How to Bet on College Basketball

How to Bet on College Basketball

Betting on college basketball is unique because of the sheer numbers of games you can bet on. With 350 Division I college basketball teams there is enough action to keep a person busy betting all winter. Due to the magnitude of NCAAB, it is extremely hard to keep track of every team and all 32 conferences for an expert, let alone a college basketball betting newcomer. So, view this guide as an explainer for a beginner to college basketball betting and a refresher for the experienced college basketball bettor.

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College Basketball Betting Basics

Despite being largely the same game, college basketball has many differences from the NBA. These differences can significantly affect how a sports bettor, regardless of his/her skill, approaches the game. Here you’ll find the principles of NCAAB betting and other important information to be aware of.

What Do You Need to Know before Betting on College Basketball?

For college basketball betting, the name of the game is research. With 350 teams spread among 32 conferences across the country, there are often single days with dozens of games. It is truly impossible to know everything about every team, which is theoretically possible with NBA betting. The best thing you can do is pick a lane, either familiarize yourself with the Top 25 teams or pick a conference, or several conferences and become an expert about those teams. There is also a large amount of advanced statistical CBB information on the internet and you need to seek that out as well.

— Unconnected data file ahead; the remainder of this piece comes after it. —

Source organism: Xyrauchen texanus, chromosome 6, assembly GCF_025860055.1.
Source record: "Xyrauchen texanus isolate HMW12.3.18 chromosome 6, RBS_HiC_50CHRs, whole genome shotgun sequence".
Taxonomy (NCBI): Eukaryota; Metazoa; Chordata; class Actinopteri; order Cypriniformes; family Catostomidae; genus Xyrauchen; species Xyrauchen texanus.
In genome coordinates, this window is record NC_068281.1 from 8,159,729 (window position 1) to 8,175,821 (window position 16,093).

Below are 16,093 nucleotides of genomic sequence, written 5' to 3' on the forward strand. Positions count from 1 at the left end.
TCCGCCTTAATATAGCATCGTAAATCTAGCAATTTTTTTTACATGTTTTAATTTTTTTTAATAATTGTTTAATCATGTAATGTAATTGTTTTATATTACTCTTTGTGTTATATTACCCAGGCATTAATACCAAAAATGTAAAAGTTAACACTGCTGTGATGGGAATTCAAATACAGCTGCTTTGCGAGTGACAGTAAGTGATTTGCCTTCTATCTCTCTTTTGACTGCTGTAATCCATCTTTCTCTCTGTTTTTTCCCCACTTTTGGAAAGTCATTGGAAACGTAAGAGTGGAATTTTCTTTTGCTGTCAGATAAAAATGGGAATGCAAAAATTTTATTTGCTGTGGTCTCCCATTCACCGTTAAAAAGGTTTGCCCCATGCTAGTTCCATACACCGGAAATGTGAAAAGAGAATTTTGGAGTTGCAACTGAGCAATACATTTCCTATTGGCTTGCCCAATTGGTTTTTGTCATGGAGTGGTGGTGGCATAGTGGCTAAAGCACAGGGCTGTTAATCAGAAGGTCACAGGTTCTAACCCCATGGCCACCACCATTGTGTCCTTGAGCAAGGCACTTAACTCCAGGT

What Are the Different Ways to Bet on College Basketball?

The most popular form of CBB betting is betting on the spread. Another popular style of college basketball betting is the moneyline bet, where you bet on the winner based on their odds. Over/under betting, also commonly referred to as the total is a common CBB bet as well. Prop bets, or bets on outcomes or individuals within a game have grown greatly in popularity in recent years. The parlay bet is another option, where you combine two or more bets into one larger bet. Futures betting, where you bet on future events involving both teams and/or players, is another growing CBB bet type.

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The Best Time to Bet

The best time to bet on a college basketball game is generally a few hours before the game begins. College teams are less forthcoming with injuries because the players are student-athletes, so it is often prudent to wait until closer to game time to discern who will be playing, if any players are questionable due to an injury.